• Within the nonprofit sector itself, there is a debate, sometimes conducted sotto voce, to exempt nonprofits from higher minimum wage or living wage requirements. While there is a need to recognize the impact of paying higher wages and the corresponding public policy obligation of government funders to increase their grant support of human service and other government-funded nonprofits to help nonprofits absorb higher wage costs, nonprofits cannot hold themselves out to be advocates of social change while asking to be protected from the social change they purportedly support.
  • In the mix of charges and countercharges of what is necessary for mitigating poverty in the U.S., regardless of a position on government funding of human services, there is no question of the need for a stronger jobs policy that lifts unemployed, underemployed, and part-time workers into better jobs. Part of that solution might be a government public-service-oriented jobs program that hasn’t been tried since the CETA during the Nixon Administration. Given the nation’s stagnant wage growth, the increasing proportion of working age people leaving the labor force, and the still-high numbers of people working part-time because they cannot find full-time work, a jobs program should be a nonprofit advocacy issue.
  • In the public sector, unions play an important role, but philanthropic institutions and conservative think tanks have been gearing up to attack public sector unions, along the lines of Governor Scott Walker’s agenda in Wisconsin. For those of us who have had public sector jobs and long seen presidents, governors, and Congress willing to demonstrate their budget-cutting prowess by slashing the salaries of government workers, you know the importance of strong public sector unions. Nonprofits should be especially attentive to attacks on public sector unions this year as the nation heads into presidential and congressional elections.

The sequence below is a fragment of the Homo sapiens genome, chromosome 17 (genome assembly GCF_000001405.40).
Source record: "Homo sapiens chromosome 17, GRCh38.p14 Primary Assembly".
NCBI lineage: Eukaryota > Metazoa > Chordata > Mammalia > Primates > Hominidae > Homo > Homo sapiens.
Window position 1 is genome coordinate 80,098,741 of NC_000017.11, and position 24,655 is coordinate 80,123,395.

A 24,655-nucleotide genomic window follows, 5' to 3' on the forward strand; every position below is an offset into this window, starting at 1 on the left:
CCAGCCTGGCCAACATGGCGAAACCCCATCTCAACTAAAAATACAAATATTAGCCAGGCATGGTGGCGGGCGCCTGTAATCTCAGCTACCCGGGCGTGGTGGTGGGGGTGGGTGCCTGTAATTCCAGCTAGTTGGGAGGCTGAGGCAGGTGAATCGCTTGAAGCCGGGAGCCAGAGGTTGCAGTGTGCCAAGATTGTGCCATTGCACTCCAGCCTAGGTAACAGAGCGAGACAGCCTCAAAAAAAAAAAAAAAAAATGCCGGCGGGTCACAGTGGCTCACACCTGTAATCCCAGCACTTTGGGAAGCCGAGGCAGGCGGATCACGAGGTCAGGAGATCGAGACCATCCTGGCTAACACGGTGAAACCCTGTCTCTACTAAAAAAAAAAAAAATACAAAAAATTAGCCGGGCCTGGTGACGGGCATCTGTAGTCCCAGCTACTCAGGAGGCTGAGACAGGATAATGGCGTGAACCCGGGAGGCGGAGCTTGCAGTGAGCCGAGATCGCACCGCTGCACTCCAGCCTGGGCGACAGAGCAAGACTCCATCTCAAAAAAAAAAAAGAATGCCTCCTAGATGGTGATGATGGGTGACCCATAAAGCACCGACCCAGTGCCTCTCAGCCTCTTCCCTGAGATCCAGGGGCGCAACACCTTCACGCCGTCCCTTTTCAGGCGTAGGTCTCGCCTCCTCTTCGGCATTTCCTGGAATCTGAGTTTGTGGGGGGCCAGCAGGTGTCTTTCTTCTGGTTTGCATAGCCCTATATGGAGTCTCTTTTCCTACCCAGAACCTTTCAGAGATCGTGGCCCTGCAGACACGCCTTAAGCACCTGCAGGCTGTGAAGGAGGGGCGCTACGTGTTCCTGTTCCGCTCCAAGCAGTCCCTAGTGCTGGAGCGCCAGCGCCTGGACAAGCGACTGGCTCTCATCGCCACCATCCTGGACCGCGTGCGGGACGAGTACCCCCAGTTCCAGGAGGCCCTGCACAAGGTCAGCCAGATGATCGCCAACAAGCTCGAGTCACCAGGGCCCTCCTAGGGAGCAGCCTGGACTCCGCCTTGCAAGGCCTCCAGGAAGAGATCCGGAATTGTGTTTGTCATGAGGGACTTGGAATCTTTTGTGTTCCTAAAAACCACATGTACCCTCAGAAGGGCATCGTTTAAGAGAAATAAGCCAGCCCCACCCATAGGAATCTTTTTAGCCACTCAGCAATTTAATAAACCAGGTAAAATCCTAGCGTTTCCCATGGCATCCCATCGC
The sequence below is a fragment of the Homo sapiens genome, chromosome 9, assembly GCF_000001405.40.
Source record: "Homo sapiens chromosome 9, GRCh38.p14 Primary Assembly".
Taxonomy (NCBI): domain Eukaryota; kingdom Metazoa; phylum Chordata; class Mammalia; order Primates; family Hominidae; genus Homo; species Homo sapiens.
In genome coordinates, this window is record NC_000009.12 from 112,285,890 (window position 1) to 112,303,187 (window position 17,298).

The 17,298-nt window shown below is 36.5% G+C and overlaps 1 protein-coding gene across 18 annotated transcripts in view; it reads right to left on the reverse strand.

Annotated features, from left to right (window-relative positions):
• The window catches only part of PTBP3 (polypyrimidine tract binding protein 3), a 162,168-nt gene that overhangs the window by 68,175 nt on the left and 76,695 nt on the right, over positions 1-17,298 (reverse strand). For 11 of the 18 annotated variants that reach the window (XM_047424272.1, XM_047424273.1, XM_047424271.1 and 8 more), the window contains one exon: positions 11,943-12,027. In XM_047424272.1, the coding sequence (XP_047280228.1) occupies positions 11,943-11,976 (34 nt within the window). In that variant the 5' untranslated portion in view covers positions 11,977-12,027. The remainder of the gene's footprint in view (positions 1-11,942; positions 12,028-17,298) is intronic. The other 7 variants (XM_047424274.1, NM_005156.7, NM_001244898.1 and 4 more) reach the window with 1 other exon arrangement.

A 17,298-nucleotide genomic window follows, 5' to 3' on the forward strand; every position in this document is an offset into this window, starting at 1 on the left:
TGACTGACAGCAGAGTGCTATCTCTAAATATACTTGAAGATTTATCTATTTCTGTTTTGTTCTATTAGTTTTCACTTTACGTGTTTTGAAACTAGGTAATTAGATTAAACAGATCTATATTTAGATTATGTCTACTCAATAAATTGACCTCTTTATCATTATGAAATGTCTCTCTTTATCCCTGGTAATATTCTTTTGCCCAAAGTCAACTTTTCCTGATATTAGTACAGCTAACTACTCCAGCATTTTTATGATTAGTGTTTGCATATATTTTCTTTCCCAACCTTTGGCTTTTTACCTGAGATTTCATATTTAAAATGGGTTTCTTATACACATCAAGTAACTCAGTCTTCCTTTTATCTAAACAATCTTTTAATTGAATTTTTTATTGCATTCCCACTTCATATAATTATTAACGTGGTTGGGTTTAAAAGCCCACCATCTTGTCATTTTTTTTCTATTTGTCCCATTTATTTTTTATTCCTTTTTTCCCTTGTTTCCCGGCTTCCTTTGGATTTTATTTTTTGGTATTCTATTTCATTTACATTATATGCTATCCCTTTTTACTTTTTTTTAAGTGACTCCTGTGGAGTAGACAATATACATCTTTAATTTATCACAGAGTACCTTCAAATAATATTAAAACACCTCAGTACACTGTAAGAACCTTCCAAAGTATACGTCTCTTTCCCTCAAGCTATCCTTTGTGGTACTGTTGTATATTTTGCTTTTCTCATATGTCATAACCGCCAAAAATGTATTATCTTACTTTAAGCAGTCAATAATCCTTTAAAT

The ultimate expression of a nonprofit agenda for organized labor as of Labor Day 2015 might be contained in the very thoughtful comments of James Harrington, the director of the Texas Civil Rights Project:

These days, a political wind is blowing to roll back the progress workers have made. Not only are we witnessing a devaluation of workers, but a hard core cadre of pundits and politician scapegoats who are collectively bargaining rights for educators, police, firefighters and other public employees. They blame these public servants for not balancing the economy on their backs. Nor, in the private sector, do they see fit to ask companies that benefit from massive profits and tax breaks to pay their fair share.

Apart from preventing backtracking of worker rights, much remains to be done to bring about full workplace justice. […] Today, on Labor Day, we should…commit ourselves to redirect our democracy to greater justice for workers. They, after all, are the backbone of our communities.

That means raising the minimum wage to a living wage, protecting workers’ pensions, boycotting companies that pursue policies of cutting back on workers’ rights, and reining in corporate executives’ out-of-control salaries. That sounds like a critically important and practical nonprofit agenda in support of working men and women and their families.

Over the next year, NPQ will continue to explore issues of labor and economic justice, and we invite you to help us do so. Meanwhile, nonprofits of all kinds should bring up these questions in their boardrooms, preparatory to taking positions and getting involved in coalition work.